EU initiative "DestinE": “Digital Twin” of the Earth

AWI participates in a major European contract for adaptation to climate change
[10. December 2022] 

The “Destination Earth” (DestinE) initiative from the EU Commission started in 2022 and is an important part of Europe's Green Deal and Digital Strategy. By 2030, DestinE aims to create a high-resolution digital model of the Earth to support climate change adaptation policies and decision-making for reducing the impacts of extremes. Numerous European authorities, climate research institutions and supercomputing centers are involved in the project. Alfred Wegener Institute is participating in DestinE with its ocean model FESOM, which efficiently simulates ocean currents and sea ice and can selectively depict individual key regions in a higher resolution.

At the end of March 2022, the European Commission started the Destination Earth initiative, which is intended to help tackle climate change and protect nature. The aim of the program is to develop a high-resolution digital model of the Earth. This will help monitor human activities and natural phenomena, analyze for example for the climate of the future and test possible measures and scenarios for more sustainable development.

In the first phase of the project, the partners are building the three central pillars of Destination Earth by mid-2024. The European Space Agency (ESA) is responsible for developing the core service platform through which users can access data, services and application tools. The European Organization for the Exploitation of Meteorological Satellites, EUMETSAT, operates the “Data Lake,” the central repository for all relevant data sets – new and existing, such as data from the Copernicus Earth observation program. The European Centre for Medium-Range Weather Forecasts ECMWF is responsible for the development of two “digital twins” to begin with, which will be used to model specific areas of the Earth system and for the Digital Twin Engine, used to power the twins. The digital twin for weather-induced  extremeswill focus on extreme weather, hydrological and air quality events such as floods, droughts, and pollution episodes.

The second “twin” focuses on climate change and will develop a configurable climate information system performing multi-decadal global climate simulations. Similar to classical climate models, it can be used, among other things, to calculate future scenarios for various emission paths of greenhouse gases and to test climate protection measures. The task was given to the Finnish CSC - IT Center for Science together with 12 partner institutions, including Alfred Wegener Institute, Helmholtz Centre for Polar and Marine Research (AWI). The consortium brings together leading European institutions from climate research and Earth system modeling, as well as Europe's fastest supercomputers - such as the LUMI (Large Unified Modern Infrastructure) in Kajaani, Finland, and the MareNostrum 5 in Barcelona, which will go into operation in 2023.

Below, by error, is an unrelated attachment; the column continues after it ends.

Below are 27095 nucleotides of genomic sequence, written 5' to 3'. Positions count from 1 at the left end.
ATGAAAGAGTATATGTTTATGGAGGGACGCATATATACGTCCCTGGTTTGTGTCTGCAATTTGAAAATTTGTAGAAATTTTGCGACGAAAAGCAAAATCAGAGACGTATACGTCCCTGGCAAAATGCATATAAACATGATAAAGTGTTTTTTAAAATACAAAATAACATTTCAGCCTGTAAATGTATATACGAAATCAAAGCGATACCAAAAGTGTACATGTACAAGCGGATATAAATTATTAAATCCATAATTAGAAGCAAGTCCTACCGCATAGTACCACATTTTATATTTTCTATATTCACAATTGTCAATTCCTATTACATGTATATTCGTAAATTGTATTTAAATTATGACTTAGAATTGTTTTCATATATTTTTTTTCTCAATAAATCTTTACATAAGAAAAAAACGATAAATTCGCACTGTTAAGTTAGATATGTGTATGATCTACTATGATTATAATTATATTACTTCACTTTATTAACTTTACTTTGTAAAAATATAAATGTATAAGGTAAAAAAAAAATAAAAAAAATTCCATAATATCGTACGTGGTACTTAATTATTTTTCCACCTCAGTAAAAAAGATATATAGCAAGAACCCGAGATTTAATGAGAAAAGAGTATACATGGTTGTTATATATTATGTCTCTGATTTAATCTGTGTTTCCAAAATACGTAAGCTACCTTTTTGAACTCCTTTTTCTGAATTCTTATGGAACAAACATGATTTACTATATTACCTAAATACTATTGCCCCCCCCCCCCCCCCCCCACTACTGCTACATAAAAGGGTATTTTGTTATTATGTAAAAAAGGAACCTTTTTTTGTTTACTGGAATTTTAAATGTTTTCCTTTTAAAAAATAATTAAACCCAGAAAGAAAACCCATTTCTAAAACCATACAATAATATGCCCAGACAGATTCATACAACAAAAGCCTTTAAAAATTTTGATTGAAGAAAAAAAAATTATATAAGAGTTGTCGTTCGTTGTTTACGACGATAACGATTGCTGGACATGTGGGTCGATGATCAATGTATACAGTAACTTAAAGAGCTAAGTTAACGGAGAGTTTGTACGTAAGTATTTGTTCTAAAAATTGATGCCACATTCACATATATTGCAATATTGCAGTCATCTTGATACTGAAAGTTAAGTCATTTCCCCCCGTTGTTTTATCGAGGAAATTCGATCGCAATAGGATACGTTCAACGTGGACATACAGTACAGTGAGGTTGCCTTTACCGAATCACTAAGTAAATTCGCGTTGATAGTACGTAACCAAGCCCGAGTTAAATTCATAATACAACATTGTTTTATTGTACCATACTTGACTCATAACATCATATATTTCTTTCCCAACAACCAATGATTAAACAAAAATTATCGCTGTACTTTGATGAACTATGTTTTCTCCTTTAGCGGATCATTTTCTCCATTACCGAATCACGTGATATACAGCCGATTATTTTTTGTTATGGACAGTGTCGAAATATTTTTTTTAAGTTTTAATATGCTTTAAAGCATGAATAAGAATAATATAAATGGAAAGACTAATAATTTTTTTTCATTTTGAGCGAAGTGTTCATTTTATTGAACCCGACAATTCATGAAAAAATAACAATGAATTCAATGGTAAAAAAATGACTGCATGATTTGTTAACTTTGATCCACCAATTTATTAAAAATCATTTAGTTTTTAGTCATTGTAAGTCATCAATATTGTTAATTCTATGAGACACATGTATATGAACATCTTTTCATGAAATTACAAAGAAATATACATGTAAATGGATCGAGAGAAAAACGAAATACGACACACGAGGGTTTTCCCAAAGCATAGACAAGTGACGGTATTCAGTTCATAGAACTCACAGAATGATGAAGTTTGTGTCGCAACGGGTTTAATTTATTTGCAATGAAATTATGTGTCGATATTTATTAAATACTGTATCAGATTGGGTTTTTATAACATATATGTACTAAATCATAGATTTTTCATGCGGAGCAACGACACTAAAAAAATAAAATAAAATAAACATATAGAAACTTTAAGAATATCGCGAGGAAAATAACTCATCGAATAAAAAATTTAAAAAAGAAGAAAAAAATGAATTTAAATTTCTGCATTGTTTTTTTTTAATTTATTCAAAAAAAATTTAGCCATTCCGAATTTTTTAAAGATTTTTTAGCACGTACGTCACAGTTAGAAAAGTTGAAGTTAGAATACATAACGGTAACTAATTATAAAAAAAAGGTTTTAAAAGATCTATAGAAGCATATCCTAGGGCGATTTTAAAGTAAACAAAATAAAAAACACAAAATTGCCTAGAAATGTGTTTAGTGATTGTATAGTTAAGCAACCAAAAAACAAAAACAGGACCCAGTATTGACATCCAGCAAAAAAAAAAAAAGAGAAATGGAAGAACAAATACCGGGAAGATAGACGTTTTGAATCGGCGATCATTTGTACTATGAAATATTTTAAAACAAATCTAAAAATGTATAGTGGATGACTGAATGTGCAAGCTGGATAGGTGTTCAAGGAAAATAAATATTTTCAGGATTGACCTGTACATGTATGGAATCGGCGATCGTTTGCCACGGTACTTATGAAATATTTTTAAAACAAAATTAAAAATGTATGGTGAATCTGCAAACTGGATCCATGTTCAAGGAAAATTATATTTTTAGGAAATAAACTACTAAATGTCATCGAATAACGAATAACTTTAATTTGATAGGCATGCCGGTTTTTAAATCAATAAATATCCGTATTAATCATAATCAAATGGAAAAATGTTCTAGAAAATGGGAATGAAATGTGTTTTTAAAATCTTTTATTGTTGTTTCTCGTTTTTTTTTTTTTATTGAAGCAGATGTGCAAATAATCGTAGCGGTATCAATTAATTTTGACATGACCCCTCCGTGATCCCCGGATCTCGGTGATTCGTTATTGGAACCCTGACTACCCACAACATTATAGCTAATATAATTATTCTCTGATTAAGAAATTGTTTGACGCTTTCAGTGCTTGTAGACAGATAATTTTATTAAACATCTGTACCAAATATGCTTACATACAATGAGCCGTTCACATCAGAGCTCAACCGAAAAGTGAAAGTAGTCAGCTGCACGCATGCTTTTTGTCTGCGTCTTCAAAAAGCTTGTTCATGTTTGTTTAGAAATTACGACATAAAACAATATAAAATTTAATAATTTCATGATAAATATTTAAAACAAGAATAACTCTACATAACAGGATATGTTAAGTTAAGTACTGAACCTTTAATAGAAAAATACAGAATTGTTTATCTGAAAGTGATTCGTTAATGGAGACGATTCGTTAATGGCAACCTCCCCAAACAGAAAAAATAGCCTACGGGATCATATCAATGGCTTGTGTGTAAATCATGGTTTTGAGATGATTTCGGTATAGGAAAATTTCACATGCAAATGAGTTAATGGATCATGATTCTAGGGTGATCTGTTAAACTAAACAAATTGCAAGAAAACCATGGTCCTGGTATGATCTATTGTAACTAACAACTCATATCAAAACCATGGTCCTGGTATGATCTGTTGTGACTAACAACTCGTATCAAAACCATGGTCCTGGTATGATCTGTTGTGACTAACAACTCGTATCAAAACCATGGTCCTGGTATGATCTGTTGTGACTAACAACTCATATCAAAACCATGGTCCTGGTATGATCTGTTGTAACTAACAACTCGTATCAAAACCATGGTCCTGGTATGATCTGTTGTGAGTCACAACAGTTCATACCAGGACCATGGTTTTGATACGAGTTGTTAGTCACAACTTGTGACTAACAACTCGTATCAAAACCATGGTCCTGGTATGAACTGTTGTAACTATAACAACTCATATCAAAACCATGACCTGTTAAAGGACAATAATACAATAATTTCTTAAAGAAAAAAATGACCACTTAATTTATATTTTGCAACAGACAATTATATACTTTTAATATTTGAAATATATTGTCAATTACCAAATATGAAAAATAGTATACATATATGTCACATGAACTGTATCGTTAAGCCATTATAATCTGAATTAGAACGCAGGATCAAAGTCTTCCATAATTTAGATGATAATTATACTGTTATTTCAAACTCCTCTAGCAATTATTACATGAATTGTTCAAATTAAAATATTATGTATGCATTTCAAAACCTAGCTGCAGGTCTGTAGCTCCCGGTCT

AWI is participating with its proven ocean model FESOM (volumE Sea ice-Ocean Model), which simulates ocean currents and sea ice, among other things. “The digital twin that we will jointly develop as part of Destination Earth, should, as a major innovation, enable global climate simulations with an unprecedented resolution of less than 5 kilometers, in which important climate processes can be explicitly calculated,” explains Prof. Thomas Jung, head of the Climate Dynamics Department and Vice Director of AWI. “For this to work, we need modern modeling approaches in addition to Europe's excellent supercomputers. The strength of FESOM is its scalability and flexibility.” Unlike many other ocean models, FESOM uses unstructured grids rather than regular ones. Users can selectively draw the grid elements smaller and thus resolve specific dynamic active regions more precisely – for example, individual ocean currents.

“DestinE will greatly improve our ability to predict the consequences of global warming. It will also put Europe at the forefront of efforts to explore how information technologies can help people to delve into new digital landscapes – making climate change and its consequences more tangible,” says Thomas Jung.

By 2030, further “digital twins” – on biodiversity, among other things – will be developed and then coupled to form a complete digital replica of the Earth.